Assembling a mega-concert is no small feat. On Saturday, about 230 buses and lorries will ferry performers and musical instruments to the Singapore Sports Hub for what will be the biggest event organised here by a Chinese orchestra.
Expected to draw a paying audience of about 30,000, Our People, Our Music, features 5,000 musicians and singers and aims to pioneer a new entry in the Guinness World Records for the largest Chinese drum ensemble in performance.
"Drums are the easiest instrument to get people to play together," says Quek Ling Kiong, 47, resident conductor of the Singapore Chinese Orchestra (SCO), which is organising the mega-concert.
He will lead the Guinness World Records attempt in which about 1,000 drummers will perform Singapore composer Phang Kok Jun's Power Singapura!, accompanied by the rest of the musicians and singers on the handheld pallet drum. "It's a challenge," adds Quek. "Where do we get all the people and where do we get all the drums?"
The call for participants went out last August and by February, 127 ensembles from schools, community centres and clan associations had signed up. In total, there will be 3,736 orchestra members and 1,297 choir members, all also attempting to set new Singapore records for the largest Chinese Orchestra performance, the largest erhu ensemble (for the song Horse Racing by Chinese composer Huang Hai Huai) and the largest Chinese drum ensemble.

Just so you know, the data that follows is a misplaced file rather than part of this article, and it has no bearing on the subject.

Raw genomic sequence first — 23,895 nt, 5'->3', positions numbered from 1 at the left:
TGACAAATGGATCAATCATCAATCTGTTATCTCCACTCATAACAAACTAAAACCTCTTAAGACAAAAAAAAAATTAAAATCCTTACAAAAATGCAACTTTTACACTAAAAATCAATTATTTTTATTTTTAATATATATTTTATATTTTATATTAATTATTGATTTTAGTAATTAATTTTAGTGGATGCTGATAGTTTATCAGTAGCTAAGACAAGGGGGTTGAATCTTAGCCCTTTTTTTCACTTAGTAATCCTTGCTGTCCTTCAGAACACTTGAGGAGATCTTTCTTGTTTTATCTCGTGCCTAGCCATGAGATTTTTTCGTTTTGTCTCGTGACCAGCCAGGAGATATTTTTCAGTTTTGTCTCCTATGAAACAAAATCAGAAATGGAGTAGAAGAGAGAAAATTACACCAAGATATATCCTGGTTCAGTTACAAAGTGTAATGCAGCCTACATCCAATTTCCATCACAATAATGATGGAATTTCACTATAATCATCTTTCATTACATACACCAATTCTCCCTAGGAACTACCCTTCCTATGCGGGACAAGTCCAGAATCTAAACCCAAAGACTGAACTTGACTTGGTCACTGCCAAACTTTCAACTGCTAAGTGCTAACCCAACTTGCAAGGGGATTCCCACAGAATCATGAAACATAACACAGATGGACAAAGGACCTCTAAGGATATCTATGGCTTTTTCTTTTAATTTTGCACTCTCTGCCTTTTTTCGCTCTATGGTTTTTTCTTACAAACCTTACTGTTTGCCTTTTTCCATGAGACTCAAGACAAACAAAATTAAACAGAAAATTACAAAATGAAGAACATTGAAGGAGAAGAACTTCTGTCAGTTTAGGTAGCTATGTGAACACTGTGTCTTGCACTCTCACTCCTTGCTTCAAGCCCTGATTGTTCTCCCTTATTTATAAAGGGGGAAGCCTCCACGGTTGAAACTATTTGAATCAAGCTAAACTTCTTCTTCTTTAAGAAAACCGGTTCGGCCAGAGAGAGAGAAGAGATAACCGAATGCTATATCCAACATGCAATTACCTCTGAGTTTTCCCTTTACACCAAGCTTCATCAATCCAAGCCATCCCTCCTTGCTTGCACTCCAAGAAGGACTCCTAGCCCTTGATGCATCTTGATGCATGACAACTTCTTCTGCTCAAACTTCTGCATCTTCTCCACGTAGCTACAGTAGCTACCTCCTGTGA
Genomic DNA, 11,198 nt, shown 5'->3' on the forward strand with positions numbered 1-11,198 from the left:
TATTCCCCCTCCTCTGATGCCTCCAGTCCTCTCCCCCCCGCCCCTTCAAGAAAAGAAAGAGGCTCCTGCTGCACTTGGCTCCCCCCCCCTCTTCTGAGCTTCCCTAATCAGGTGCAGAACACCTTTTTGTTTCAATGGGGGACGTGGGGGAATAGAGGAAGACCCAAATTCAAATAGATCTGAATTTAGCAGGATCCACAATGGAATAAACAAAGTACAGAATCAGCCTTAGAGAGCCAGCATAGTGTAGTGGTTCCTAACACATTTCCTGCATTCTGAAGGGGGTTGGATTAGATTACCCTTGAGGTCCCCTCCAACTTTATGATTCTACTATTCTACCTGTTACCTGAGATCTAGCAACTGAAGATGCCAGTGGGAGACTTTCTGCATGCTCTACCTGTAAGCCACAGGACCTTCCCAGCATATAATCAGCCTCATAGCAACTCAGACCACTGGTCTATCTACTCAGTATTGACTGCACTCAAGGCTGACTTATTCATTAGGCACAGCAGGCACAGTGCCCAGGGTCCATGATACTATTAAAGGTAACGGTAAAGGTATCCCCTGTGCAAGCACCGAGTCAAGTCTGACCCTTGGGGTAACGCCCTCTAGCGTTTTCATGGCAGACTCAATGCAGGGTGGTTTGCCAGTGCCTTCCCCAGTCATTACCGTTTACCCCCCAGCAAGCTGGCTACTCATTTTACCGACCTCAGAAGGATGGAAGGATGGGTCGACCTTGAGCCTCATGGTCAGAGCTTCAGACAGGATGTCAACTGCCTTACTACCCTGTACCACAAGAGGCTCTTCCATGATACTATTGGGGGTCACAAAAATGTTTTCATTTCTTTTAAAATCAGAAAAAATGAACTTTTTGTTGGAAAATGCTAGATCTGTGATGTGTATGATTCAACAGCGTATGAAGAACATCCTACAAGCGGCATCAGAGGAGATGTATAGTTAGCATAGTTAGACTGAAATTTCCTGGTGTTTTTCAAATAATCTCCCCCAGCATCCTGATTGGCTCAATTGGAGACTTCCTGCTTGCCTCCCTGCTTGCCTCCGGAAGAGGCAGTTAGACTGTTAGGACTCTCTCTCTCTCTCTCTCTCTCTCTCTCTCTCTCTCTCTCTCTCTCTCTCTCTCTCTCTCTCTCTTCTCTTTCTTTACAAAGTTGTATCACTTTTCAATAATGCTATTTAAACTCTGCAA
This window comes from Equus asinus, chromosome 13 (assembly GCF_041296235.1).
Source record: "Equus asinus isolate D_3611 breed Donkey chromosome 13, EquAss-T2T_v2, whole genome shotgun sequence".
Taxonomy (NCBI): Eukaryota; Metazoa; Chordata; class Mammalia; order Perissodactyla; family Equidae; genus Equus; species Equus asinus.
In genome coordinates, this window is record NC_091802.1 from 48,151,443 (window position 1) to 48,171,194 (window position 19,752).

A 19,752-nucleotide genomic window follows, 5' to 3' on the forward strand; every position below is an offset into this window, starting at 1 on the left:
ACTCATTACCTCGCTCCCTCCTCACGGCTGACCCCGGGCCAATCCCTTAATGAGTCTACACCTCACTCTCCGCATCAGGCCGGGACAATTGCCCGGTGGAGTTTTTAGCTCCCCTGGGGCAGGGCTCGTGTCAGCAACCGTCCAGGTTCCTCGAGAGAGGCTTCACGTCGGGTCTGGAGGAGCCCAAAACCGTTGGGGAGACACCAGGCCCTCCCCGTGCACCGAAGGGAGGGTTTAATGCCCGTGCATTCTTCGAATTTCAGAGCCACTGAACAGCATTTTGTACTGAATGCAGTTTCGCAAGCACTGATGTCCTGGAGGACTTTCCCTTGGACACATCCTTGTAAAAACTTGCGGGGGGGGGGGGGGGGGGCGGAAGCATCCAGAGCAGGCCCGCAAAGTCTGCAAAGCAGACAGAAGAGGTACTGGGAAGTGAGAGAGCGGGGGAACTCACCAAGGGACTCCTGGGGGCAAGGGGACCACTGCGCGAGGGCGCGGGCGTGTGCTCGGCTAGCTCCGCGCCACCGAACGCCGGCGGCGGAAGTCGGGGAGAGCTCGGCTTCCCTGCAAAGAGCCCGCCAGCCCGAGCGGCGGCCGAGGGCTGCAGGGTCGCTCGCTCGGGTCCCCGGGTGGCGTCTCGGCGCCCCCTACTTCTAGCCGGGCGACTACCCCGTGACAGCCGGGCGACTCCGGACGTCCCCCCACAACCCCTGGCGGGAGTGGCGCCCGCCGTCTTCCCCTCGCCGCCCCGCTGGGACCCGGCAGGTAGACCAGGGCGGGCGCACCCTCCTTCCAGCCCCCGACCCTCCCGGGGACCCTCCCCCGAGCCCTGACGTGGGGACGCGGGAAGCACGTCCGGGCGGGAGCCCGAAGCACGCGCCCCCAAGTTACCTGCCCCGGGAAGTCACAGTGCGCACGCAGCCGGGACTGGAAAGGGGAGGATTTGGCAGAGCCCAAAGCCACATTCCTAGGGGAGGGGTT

Performers will go through a turnstile before walking on stage, with an auditor and a Guinness World Records representative standing by to confirm the number of participants.
Musicians and singers range from primary school pupils to those in their 80s.
Eleven-year-old Joey Tan from Jurong Primary School will play the liuqin (Chinese mandolin) with the Jurong Green Chinese Orchestra and says she is excited about Saturday's concert. "I feel happy because there will be lots of people. I am not scared because all my friends will be there."
The SCO declined to reveal the overall cost of the event - patron sponsors are Temasek International, Tote Board and the National Arts Council - but it is feeding and transporting the participants and providing red T-shirts for them. It has also ordered thousands of pallet drums of various sizes from China - the smallest costs $2 each and the largest about $6 - for the Guinness World Records attempt and for participants to take home as souvenirs.
The SCO's first mega-concert was in 2000, featuring 1,000 performers, while in 2004, it recruited 2,300 performers at the Singapore Indoor Stadium to celebrate Singapore's 39th birthday.
The orchestra's music director, Yeh Tsung, 63, says he can conceive of concerts on such a grand scale only in Singapore - he also leads the South Bend Symphony Orchestra in the United States but has never tried anything like this there.
He says: "At one rehearsal here, we had more than 3,000 people, but when I stood at my podium, it took them only five seconds to quieten down. In many countries, this is unthinkable."